In week 8, we had a lecture about “new” food and talked about the GM food, which is a buzzword in recent years. But there are totally different views about it. Some people think it is a necessary way to solve the food shortage with the increasing global population, while others think it is an insecure method because its advantages are always along with the potential biomedical risks and environmental side effects. China is an important case since China has the largest population in the world and world’s fourth largest producer of biotech crops[1]. Thus, its final decision on commercializing GM food will greatly affect the rest of Asia countries and global market. In this blog, I will use China as an example to explain the main challenge and public awareness in developing countries.

So what is GM food? According to WHO[2], Genetically modified organisms (GMOs) can be defined as “organisms (i.e. plants, animals or microorganisms) in which the genetic material (DNA) has been altered in a way that does not occur naturally by mating and/or natural recombination. It allows selected individual genes to be transferred from one organism into another, also between nonrelated species. Foods produced from or using GM organisms are often referred to as GM foods”. The main advantage of GM food is their ability that can solve future food security, especially for developing countries. But now in many developing countries, farmers still plant no GM food crops at all. Some countries (such as China and South Africa) are now planting GM cotton, but GM food and feed crops have not yet been grown commercially (see figure 1).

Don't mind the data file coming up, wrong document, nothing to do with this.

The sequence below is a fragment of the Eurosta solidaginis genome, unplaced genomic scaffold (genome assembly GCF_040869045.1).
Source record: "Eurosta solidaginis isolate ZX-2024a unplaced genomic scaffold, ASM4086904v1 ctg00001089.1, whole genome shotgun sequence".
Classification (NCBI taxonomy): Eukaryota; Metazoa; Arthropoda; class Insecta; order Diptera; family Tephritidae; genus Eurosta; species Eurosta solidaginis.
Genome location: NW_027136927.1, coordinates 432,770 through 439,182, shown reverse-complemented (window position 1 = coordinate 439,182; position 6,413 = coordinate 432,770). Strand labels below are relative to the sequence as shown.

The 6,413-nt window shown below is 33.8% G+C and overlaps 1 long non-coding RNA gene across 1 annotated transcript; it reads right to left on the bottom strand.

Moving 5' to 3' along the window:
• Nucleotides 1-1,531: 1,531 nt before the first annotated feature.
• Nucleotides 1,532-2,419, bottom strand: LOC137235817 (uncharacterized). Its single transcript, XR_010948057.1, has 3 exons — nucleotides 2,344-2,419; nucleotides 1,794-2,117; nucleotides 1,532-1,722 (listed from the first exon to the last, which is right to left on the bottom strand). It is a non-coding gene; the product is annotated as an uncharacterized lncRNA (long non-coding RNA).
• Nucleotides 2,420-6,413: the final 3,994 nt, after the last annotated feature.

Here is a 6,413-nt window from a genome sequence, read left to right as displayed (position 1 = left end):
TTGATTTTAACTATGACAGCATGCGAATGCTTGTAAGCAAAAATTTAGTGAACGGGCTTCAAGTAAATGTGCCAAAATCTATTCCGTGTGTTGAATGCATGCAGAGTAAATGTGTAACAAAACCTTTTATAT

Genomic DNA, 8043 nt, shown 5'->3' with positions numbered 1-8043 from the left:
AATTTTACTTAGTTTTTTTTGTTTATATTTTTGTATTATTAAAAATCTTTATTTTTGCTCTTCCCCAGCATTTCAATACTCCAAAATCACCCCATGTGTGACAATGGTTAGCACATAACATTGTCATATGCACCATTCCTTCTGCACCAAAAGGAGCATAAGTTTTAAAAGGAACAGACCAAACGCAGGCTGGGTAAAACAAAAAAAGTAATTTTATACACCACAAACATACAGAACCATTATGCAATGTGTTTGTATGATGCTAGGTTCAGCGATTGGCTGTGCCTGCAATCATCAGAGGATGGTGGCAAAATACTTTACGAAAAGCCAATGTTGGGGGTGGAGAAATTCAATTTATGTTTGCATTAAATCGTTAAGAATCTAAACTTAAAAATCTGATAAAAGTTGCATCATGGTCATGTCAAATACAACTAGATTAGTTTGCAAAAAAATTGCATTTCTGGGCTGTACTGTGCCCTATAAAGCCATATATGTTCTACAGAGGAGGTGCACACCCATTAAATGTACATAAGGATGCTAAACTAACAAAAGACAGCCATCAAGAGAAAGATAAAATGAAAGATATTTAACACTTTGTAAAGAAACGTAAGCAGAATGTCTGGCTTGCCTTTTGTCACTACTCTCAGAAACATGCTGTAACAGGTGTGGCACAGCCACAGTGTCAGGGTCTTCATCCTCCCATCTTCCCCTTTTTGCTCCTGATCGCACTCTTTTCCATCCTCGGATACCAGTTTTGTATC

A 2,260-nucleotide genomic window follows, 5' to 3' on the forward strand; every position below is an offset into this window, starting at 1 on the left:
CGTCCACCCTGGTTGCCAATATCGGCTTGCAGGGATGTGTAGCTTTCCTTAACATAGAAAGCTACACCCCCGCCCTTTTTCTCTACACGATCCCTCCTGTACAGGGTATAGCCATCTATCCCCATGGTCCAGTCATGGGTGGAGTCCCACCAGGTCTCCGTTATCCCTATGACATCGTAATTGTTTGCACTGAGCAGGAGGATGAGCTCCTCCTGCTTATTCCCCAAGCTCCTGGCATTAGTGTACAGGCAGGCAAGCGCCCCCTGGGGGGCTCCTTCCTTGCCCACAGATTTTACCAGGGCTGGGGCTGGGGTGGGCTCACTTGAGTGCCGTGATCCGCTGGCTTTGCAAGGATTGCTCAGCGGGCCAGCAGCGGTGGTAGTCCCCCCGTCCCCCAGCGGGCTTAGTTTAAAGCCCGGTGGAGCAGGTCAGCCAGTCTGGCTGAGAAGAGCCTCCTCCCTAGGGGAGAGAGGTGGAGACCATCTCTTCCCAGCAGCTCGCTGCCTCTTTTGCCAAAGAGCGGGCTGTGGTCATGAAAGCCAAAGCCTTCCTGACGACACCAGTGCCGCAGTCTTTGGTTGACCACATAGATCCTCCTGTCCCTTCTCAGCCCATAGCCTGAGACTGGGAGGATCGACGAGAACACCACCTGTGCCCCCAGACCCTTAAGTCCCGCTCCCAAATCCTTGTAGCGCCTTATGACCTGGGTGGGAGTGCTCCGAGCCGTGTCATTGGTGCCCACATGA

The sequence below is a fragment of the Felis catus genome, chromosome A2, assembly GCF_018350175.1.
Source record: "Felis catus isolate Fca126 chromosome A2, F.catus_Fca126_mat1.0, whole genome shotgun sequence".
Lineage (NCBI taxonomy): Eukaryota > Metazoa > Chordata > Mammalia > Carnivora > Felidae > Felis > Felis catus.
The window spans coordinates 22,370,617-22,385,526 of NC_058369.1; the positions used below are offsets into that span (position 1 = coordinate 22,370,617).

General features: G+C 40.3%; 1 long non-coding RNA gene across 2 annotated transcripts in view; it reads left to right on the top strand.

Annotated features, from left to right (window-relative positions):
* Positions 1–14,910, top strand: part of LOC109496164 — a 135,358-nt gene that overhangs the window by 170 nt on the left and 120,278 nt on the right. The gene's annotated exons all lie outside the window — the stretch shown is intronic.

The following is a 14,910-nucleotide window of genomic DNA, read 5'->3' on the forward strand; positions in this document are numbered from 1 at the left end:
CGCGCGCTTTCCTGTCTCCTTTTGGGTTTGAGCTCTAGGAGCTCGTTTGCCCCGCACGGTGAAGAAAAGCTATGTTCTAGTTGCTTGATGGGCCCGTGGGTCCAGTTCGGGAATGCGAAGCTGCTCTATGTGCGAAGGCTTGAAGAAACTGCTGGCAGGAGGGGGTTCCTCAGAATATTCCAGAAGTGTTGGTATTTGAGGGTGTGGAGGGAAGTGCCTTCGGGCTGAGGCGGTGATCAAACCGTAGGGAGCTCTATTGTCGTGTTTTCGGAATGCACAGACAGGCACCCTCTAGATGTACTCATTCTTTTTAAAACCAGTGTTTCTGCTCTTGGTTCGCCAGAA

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Fig 1. Location of commercially grown genetically engineered (GE) crops[3]

According to Paarlberg[4][5], many developing countries invest increasing money in GM technology, but lack of political support. And he disagreed with a view (especially in the Falcon and Fowler paper[6]) that focus on intellectual property rights (IPR). He thought IPR is not a big problem anymore, because private companies will provide GM seeds and technology. Even though the IPR protections in the developing countries are weak, companies are willing to accept it as a price for gaining access to the lager developing world market. For example, Monsanto company invested Bt cotton in China market.

The biggest challenge of GM crops getting access to the developing countries seem to be the politicization and blockage of national biosafety screening processes[4]. In most developing countries, the only GM crop planting approvals have been for cotton. So in most developing countries, planting GM food crops is still illegal.